Imagine if your work could be as flexible and varied as your choice
of exercise. These days, it can. More and more employers are discovering that
the concept of cross-training in the workplace can benefit employees as much
as it helps athletes train for big events.
"Basically, when you're talking about cross-training, you're talking about
multi-skilling," says Janice Foley. She is a professor in a university's faculty
of administration. "Workers are trained to be able to do more tasks and broaden
their focus at work."
Foley says that this approach can help both the employer and the employee.
"It improves efficiency at a company and also makes jobs less boring for workers."
Michael Harrah is a radiologic technologist at a hospital in Oregon. He
has been cross-trained in various radiologic imaging systems.
CT technology is a specialized X-ray imaging process that can take very
detailed images. Being able to do this type of work, as well as other imaging
such as MRIs, has been helpful to both Harrah and the hospital.
"My day is never boring," says Harrah. "And I am able to help out in multiple
The hospital where Harrah works has just a small number of technologists,
all of whom are able to work in various areas.
"We have two technologists that do CT, nuclear medicine and X-ray, two
technologists that do MRI, CT and X-ray and one that does ultrasound, CT and
X-ray and another that does X-ray and ultrasound."
He says it's essential that all of these technologists are cross-trained.
"Being in a rural area, it's important to be able to work in more than one
Cross-training is satisfying for these technologists because it increases
their knowledge base and skill level. It also keeps the hospital running efficiently.
"Having technologists that can work in more than one imaging modality increases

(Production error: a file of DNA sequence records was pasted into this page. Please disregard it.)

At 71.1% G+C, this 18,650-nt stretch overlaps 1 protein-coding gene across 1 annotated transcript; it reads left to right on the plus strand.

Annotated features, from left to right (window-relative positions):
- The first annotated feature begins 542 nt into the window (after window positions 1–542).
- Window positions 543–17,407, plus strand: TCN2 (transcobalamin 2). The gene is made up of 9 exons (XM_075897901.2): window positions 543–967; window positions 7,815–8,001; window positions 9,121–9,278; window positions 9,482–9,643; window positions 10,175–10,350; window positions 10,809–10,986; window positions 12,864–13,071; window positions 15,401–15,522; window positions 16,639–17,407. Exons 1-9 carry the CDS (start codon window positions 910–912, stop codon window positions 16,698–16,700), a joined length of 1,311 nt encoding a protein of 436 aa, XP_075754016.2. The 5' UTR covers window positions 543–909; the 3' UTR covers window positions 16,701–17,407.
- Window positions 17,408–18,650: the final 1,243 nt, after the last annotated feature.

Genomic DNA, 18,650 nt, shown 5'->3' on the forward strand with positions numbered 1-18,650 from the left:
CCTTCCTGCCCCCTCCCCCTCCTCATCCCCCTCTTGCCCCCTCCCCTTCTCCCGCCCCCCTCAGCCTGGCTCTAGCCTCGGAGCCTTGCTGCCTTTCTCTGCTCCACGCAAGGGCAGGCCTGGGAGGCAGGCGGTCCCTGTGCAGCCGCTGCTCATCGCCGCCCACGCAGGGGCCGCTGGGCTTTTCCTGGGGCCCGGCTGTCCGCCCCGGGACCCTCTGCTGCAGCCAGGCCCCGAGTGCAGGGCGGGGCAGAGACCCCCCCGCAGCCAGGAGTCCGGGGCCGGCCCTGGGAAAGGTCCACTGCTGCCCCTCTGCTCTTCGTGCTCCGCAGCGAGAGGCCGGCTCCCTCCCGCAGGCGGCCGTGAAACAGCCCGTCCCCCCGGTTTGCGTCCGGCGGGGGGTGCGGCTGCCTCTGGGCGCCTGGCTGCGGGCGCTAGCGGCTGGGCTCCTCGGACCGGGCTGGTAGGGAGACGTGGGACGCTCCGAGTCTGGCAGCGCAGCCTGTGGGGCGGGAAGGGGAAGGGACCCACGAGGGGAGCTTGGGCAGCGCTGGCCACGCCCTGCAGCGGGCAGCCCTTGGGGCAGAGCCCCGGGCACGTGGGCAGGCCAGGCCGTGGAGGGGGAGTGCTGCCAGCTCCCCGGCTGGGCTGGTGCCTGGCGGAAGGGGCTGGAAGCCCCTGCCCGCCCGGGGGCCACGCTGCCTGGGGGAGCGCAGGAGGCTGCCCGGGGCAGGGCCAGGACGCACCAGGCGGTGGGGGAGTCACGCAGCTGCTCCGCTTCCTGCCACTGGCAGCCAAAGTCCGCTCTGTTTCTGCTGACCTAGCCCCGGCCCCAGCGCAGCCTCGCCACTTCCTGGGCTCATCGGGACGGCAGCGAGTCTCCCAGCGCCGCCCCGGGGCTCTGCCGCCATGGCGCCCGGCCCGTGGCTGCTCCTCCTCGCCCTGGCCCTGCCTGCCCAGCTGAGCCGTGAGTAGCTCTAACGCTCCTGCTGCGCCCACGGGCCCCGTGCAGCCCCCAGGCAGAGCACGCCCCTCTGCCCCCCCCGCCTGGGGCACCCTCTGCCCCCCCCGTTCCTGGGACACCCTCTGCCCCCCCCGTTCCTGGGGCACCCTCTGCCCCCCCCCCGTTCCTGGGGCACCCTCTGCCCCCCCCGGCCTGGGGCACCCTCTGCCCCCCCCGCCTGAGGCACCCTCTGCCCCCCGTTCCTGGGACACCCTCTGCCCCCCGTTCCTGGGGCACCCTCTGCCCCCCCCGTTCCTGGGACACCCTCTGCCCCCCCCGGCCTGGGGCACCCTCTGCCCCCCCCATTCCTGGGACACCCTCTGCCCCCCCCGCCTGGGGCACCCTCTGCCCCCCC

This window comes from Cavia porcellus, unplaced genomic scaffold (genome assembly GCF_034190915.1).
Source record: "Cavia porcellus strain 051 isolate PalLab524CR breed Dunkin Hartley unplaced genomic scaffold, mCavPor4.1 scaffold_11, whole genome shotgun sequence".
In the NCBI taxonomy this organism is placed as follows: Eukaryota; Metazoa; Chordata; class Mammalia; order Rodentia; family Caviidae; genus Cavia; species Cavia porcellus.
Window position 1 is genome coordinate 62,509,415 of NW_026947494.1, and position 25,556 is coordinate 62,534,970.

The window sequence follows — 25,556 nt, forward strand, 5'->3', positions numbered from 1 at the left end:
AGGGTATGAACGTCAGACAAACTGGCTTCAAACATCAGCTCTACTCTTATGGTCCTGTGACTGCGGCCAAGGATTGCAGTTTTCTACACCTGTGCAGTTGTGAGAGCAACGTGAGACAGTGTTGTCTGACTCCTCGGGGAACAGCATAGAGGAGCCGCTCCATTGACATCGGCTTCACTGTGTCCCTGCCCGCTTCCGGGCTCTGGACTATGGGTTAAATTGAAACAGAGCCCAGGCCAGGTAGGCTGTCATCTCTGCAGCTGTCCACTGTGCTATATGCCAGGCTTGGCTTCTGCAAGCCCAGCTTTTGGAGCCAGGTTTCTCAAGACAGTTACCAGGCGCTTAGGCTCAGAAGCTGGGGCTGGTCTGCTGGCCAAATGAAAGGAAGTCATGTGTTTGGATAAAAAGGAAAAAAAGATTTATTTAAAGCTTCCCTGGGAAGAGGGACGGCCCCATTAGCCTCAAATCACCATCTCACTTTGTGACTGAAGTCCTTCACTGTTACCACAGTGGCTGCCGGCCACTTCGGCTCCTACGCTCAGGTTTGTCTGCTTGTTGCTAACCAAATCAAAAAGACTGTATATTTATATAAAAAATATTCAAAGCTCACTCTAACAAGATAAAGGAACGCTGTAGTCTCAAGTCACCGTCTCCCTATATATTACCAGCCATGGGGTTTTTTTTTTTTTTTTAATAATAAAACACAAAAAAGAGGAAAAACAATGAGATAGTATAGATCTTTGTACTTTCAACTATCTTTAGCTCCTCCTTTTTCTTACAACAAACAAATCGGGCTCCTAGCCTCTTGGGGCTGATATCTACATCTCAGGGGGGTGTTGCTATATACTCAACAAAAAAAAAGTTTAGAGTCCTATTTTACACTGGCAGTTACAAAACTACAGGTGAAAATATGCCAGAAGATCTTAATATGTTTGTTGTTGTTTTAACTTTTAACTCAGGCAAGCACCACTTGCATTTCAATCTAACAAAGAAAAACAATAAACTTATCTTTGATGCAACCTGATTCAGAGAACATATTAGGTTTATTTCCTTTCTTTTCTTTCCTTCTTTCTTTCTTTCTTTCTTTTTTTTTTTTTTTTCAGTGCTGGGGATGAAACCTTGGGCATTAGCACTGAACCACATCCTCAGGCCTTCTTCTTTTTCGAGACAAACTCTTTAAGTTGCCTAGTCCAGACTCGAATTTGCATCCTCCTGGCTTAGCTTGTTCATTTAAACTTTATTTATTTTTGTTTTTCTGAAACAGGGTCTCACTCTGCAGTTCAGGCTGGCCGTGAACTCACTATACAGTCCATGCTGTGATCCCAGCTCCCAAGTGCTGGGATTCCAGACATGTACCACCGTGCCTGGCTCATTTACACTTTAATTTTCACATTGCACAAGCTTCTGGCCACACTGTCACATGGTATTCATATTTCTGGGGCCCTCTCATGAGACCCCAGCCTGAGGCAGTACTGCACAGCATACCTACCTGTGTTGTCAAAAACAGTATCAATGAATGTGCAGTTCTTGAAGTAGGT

efficiency and productivity. In a rural setting, sometimes there isn't a full
day of exams scheduled say in MRI or CT, so being able to work in more than
one area is essential."
Cross-training can reduce also job stress. For example, if an employee
is sick, she can be assured that someone else at work will be able to fill
in for her.
"While it increases job satisfaction, it can really reduce job stress,"
says Ashley Parks. She works in the marketing department for an employee performance
company in Arizona.
"With cross-training, it's easier for workers to go on vacation. And if
they are sick, they know someone can fill in for them," she adds.
This increase in productivity is one of the reasons more employers are
interested in cross-training their employees. "It's becoming more prevalent
with globalization," says Foley.
"Companies are looking at cost-cutting measures and increased flexibility.
Supposedly, global pressures are put on companies to make them more efficient.
This is one of the ways it can be done."
These days, workers also want more flexibility. Cross-training is one way
for many workers to create more flexible working conditions. It can entail
job sharing, working part time from home and covering shifts for other workers
who need time off.
Additional duties and responsibilities also make the workers feel more
valued and satisfied. "This is absolutely a trend that will continue," says
Parks. "It increases morale, making people feel they're working on a team
instead of against each other."
"Learning new technology is rewarding," says Harrah. "Cross-training has
increased my job satisfaction."